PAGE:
Artist features

Jeremy Shaw

Jeremy Shaw (1977 North Vancouver, Canada) works in a variety of media to explore altered states and the cultural and scientific practices that aspire to map transcendental experience. Often combining and amplifying strategies of verité filmmaking, conceptual art, music video and scientific research, he creates a post-documentary space that complicates expectations of the moving image as a form of testimony.

All images Courtesy by the artist and Koenig Galerie. Photo by Timo Ohler

Phase Shifting Index is a seven-channel video, sound and light installation that uses science fiction, documentary, visual effects and synchronization to complicate narrative temporality. The over-arching story is structured as a revisionary look from a distant point in the future at a familiar past in which human beliefs and survival are at stake. Each film documents the embodied, movement-based belief systems of one of seven different subcultural groups across time that aspire to induce parallel realities.

Employing various outmoded 20th-century media, ranging from 16mm film to Hi-8 video tape, Shaw presents what appears to be archival documentary footage as the distant future, creating cognitive dissonance within the viewers’ relation to a sense of place and time. The videos are narrated in the past-tense and delivered by a singular male voice in a style reminiscent of 20th century British ethnographic documentaries that detailed the practices and beliefs of foreign cultures. The dress, style and choreography of the subjects suggest found historical footage from the 1960s to the 1990s. The groups incorporate gestural elements that span a wide cross-section of codified subcultural and spiritual movements that range from the analytical to somatic, and meditative to ecstatic. Through variations of modern dance, popping and locking, jump-style, hardcore skanking, and trust exercises, they explore the potentials of physically altering reality.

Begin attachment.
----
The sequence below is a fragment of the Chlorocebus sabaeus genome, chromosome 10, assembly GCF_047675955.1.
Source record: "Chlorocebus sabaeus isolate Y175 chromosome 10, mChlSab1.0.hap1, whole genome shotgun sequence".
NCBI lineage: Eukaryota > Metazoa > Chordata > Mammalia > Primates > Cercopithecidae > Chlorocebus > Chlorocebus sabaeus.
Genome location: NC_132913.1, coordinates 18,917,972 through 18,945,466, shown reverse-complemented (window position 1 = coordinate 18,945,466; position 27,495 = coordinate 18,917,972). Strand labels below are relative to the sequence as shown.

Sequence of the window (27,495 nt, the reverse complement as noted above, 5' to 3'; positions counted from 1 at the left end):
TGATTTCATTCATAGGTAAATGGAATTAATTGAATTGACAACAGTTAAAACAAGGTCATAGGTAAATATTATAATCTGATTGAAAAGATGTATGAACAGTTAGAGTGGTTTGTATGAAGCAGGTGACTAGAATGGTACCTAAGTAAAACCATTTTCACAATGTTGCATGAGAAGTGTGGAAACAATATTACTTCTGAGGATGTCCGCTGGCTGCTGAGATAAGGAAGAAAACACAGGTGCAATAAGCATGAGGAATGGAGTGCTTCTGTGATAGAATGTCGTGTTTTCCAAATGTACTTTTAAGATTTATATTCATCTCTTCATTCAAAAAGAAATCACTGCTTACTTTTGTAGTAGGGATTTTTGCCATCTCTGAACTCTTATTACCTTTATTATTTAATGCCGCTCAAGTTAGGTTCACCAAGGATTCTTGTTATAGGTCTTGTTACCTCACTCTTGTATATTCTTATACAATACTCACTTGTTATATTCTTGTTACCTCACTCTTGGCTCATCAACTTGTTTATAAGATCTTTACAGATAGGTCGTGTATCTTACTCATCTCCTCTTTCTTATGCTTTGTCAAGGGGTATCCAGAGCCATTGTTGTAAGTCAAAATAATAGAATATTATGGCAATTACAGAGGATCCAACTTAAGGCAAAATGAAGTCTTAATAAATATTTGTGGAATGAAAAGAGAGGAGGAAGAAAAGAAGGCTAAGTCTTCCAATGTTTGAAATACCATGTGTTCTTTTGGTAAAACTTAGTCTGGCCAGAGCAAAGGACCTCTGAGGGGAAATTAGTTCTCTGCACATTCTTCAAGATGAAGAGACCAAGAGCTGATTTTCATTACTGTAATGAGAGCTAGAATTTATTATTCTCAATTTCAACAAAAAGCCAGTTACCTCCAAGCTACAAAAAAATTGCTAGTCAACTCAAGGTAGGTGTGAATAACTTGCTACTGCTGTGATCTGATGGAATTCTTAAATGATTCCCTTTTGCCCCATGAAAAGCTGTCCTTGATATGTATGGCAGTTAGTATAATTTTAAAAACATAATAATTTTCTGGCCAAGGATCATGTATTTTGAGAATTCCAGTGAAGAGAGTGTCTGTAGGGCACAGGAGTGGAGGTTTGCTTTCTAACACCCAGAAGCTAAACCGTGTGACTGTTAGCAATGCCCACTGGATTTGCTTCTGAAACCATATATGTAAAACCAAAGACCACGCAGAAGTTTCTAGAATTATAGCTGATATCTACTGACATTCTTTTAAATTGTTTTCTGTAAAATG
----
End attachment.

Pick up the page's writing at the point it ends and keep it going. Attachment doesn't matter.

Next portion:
Jeremy Shaw’s Quantification Trilogy consists of three parafictional short films: Quickeners (2014), Liminals (2017), and I Can See Forever (2018). The works are set in the future and explore how marginalized societies confront life after a scientific discovery has mapped and determined all parameters of transcendental spiritual experience. This is known as “The Quantification.” Employing aesthetics and outmoded media of the 20th century to depict the future, Shaw’s alchemical combination of cinema verité, ethnographic film, conceptual art, and music video invites the viewer to suspend their disbelief in the story, and provides a series of critical perspectives on systems of power. The Quantification Trilogy examines fringe culture, theories of evolution, virtual reality, neurotheology, esotericism, dance, the representation of the sublime, as well as the notion of transcendence itself.

Towards Universal Pattern Recognition is a series of archival photographs that feature subjects experiencing states of spiritual, hedonistic or technological ecstasy. The photographs are framed under precisely faceted picture lenses, designed by the artist to create multiple refracted images of a specific element within the picture. This mediation of the presented image not only appears to approximate the altered state of consciousness of the photographic subject(s), it heightens an awareness of the perspectives of the camera, the beliefs or values of the original photographer and the viewer of the artwork; they are brought into relation around the very notion of capture, witnessing, authenticity and representability.

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Tique | publication on contemporary art #3: Six Questions